Eventually, this method of budgeting became a huge source of frustration to me. I had this perfect ideal budget in front of me, but I never followed it once. Real life never looked as perfect as I wanted it to be, and if I somehow lucked into spending under-budget, it was the exception, not the rule. I would always realize I went over-budget AFTER the spending actually happened, so there wasn’t a whole lot I could do other than shrug and move forward. I just kept repeating the cycle.
But there’s a better way.
How to start a zero-based budget
On it’s face, zero-based budgeting looks really similar to the old method. You make a list of expenses, and you might even try and set a target amount that you hope to put in each category.
But this time, we pay attention to the amount of money we have in the bank instead of how much we expect to come in. Yes folks, we’re working with actual dollars (cash in the bank) instead of theoretical dollars (estimated amount of paychecks per month).
Let’s say my bank balance is $1800. I have 1800 dollars that are ready to be assigned to categories.
As I start assigning money into each category, the amount I have left to assign goes down.
I keep going until the amount I have to assign goes down to zero. This is the basis of zero-based budgeting.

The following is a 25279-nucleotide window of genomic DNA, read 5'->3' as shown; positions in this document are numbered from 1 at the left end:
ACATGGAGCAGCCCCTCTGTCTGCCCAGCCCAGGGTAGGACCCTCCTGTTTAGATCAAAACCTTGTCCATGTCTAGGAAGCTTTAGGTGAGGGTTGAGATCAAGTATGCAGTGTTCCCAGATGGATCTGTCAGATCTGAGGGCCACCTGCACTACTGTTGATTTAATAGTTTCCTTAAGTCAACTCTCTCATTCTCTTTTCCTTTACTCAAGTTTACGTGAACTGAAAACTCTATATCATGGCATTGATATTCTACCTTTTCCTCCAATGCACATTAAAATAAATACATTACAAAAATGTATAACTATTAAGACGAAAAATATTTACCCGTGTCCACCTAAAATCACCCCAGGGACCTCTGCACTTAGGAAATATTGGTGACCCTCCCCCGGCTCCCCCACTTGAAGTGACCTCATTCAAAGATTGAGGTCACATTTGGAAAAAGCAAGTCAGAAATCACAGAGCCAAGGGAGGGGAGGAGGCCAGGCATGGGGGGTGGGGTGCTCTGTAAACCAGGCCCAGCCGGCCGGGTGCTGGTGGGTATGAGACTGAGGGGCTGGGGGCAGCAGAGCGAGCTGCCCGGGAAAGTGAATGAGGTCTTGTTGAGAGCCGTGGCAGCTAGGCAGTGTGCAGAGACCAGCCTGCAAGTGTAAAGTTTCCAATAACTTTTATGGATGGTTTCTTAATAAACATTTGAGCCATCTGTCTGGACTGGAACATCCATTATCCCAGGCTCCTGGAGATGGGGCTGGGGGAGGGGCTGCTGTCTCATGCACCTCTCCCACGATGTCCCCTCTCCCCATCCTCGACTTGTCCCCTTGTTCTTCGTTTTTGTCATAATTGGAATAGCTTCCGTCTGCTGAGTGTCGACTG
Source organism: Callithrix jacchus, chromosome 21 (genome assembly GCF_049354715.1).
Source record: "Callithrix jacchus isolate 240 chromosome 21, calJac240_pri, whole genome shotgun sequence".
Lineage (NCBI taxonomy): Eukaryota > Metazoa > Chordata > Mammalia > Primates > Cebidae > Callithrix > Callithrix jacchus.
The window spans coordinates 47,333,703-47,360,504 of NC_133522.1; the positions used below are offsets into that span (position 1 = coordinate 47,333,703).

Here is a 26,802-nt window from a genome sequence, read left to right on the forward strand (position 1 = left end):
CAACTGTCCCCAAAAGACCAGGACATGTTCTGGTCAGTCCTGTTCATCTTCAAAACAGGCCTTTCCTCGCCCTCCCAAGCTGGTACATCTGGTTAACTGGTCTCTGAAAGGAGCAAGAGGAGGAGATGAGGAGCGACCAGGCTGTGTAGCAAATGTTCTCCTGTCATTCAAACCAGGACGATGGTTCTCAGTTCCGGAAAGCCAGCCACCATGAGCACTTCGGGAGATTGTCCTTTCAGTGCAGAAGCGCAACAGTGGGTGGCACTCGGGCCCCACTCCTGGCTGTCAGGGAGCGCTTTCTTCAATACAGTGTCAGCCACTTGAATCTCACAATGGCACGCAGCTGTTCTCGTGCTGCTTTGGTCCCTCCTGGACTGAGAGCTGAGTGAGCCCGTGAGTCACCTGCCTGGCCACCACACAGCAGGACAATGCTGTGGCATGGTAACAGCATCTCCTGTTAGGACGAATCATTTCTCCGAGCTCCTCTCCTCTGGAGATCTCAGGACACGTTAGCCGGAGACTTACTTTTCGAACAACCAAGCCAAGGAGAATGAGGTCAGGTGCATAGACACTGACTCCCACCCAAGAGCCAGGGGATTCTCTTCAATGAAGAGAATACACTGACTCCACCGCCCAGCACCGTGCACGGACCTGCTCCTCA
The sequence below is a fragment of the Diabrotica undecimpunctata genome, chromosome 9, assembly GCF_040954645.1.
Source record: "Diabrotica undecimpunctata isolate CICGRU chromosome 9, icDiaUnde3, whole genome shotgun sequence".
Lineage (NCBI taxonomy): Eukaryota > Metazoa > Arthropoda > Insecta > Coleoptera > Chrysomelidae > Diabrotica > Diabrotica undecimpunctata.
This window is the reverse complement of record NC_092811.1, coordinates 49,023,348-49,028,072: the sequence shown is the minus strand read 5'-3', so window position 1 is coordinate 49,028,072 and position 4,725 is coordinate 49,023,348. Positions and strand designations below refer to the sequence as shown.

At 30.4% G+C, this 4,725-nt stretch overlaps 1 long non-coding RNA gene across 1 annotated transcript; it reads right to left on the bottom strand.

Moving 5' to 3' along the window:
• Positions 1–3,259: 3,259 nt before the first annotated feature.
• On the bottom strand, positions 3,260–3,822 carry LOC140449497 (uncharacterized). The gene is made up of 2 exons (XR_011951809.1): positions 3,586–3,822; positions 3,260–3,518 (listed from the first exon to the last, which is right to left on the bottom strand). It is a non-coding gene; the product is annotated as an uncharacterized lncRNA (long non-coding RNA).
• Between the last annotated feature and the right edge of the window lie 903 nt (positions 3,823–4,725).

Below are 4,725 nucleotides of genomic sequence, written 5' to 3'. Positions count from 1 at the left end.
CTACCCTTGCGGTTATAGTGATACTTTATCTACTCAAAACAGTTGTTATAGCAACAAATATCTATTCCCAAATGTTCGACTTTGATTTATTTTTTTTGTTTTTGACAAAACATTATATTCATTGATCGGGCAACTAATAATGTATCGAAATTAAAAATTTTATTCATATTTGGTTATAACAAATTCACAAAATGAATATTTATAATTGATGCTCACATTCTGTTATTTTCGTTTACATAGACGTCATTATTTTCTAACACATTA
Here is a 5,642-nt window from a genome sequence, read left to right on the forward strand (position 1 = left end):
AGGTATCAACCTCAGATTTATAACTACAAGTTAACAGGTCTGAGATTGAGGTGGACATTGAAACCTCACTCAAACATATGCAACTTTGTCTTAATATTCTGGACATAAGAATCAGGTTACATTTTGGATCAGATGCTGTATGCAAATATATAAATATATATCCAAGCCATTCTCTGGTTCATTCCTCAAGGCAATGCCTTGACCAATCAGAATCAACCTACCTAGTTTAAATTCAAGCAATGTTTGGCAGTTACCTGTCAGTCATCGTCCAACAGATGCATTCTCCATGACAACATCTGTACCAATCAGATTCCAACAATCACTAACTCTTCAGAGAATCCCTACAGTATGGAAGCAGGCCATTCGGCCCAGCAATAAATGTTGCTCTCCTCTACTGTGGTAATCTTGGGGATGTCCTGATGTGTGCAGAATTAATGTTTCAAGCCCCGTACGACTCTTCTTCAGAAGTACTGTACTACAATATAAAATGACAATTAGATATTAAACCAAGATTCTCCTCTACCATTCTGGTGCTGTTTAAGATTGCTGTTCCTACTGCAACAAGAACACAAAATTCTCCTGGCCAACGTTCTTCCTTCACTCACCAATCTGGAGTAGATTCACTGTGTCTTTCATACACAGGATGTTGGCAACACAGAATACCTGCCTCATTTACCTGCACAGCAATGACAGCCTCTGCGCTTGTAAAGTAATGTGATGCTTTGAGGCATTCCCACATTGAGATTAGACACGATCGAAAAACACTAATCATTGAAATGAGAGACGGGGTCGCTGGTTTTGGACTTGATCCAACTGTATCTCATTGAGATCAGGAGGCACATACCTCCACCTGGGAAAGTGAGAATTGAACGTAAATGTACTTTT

Now that your budget is set up, now comes the real work. Before you swipe your card, check your budget first (NOT your bank balance). As you spend, track the transactions in your budget and remove money from the “actual” column right away, so your budget is as up-to-date as possible. If this sounds like a lot of work, there are a few great zero-based budgeting softwares that can help automate parts of this process.
It’s looking similar to how it looked before. How is this different from the traditional way of budgeting?
- First, remember that we’re dealing with real money this time. This is your bank balance organized in a different way, not a wishlist for your future paycheck.
- Your ideal targets are separate from the actual money from the account. Meaning that, if you need to make changes, you can switch things up without blowing up your entire budget. If you only have $50 to put in Fun Money this month, that’s okay. You’ll try and get it to $100 next time.
What are the pros and cons of zero-based budgeting?
- It’s very effective for getting a clear view of where your money is going and setting an intentional plan for your cash.
- It’s flexible and realistic about what life actually looks like, so it can shift and change as you do.
- It’s customizable for your specific goals.
- It’s labor-intensive, especially in the beginning. It requires more maintenance and setup than a traditional budget.
- It can be confusing. Many of us weren’t taught to think of money this way, and zero-based budgeting turns the way we think of money on it’s head.
- It can be especially difficult if you don’t have a lot of cash on-hand. Because zero-based budgeting wants you to budget money you have, if you don’t have any… well, it can get very demoralizing, especially trying to do it on your own.
Is zero-based budgeting right for me?
There’s only one way to find out. Give it a try! Start a free trial with YNAB or get out a pen and paper and start making your list.
And if you need help, a finance coach can help you find and implement the best budgeting method for you.